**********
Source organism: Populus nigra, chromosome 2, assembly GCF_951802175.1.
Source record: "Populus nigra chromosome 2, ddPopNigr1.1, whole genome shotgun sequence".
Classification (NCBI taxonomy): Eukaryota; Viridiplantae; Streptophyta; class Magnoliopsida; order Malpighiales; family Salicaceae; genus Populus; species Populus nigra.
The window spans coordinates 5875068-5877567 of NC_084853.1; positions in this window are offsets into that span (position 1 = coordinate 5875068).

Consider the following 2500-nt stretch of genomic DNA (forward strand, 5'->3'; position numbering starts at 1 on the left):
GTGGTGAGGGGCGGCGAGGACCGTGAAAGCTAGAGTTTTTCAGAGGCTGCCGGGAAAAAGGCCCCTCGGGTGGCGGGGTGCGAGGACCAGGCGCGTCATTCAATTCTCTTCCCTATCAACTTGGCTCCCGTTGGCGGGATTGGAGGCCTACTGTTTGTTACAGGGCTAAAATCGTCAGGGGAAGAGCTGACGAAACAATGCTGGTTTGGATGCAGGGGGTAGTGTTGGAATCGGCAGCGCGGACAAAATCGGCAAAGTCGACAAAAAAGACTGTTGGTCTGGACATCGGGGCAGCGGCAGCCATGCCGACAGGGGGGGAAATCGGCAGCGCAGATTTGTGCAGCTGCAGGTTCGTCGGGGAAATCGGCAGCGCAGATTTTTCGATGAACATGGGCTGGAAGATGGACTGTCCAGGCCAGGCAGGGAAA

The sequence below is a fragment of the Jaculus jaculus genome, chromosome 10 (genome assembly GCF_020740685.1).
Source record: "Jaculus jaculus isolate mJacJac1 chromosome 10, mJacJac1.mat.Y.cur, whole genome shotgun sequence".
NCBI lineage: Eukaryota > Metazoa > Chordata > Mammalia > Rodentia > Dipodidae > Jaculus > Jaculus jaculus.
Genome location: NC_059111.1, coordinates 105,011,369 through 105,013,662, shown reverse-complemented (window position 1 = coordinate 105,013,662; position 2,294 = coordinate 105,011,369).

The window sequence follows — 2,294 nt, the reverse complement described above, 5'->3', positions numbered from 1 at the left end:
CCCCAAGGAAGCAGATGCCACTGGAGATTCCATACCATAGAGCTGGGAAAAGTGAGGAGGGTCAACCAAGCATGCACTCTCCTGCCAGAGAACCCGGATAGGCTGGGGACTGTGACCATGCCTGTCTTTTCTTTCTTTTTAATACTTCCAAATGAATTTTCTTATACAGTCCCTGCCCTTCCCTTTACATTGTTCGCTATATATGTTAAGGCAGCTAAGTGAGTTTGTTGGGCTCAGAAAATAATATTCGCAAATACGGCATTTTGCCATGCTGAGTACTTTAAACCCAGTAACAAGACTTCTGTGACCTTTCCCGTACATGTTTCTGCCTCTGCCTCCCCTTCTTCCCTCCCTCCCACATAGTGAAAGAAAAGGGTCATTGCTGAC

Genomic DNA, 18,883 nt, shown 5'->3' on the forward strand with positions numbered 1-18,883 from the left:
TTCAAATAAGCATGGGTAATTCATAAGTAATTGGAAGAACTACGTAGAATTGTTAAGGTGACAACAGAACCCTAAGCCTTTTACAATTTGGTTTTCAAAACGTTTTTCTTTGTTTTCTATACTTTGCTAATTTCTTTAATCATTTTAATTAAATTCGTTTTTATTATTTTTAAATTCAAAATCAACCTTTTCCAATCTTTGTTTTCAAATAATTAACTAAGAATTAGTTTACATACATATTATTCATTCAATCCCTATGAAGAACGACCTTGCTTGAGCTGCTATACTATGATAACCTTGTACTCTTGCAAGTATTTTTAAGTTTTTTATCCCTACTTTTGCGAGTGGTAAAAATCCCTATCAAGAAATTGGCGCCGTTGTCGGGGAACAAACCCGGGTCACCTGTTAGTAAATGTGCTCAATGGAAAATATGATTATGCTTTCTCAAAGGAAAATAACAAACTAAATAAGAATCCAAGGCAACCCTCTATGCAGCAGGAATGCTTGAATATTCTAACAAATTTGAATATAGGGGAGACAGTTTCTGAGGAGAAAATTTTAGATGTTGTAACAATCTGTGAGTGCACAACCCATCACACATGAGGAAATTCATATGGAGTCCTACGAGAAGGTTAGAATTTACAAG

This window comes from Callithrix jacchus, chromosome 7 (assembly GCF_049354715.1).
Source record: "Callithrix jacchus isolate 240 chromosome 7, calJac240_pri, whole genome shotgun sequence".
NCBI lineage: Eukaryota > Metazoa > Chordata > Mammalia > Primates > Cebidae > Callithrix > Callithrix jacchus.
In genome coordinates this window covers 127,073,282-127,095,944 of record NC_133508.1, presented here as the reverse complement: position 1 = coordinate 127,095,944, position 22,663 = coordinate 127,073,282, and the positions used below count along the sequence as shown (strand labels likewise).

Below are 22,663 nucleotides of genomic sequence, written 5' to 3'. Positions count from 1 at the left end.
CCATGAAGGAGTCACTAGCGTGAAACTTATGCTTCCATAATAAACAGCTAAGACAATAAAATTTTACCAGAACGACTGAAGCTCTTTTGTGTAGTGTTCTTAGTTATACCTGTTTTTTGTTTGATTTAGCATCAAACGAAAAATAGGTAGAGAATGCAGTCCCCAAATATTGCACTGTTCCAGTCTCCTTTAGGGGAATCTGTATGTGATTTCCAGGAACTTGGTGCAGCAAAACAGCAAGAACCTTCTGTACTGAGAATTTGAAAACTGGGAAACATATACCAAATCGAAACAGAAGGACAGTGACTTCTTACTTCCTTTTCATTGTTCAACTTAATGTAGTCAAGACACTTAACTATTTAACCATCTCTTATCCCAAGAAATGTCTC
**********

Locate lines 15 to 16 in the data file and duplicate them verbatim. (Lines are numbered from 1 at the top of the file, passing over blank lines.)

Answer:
This window comes from Callithrix jacchus, chromosome 7 (assembly GCF_049354715.1).
Source record: "Callithrix jacchus isolate 240 chromosome 7, calJac240_pri, whole genome shotgun sequence".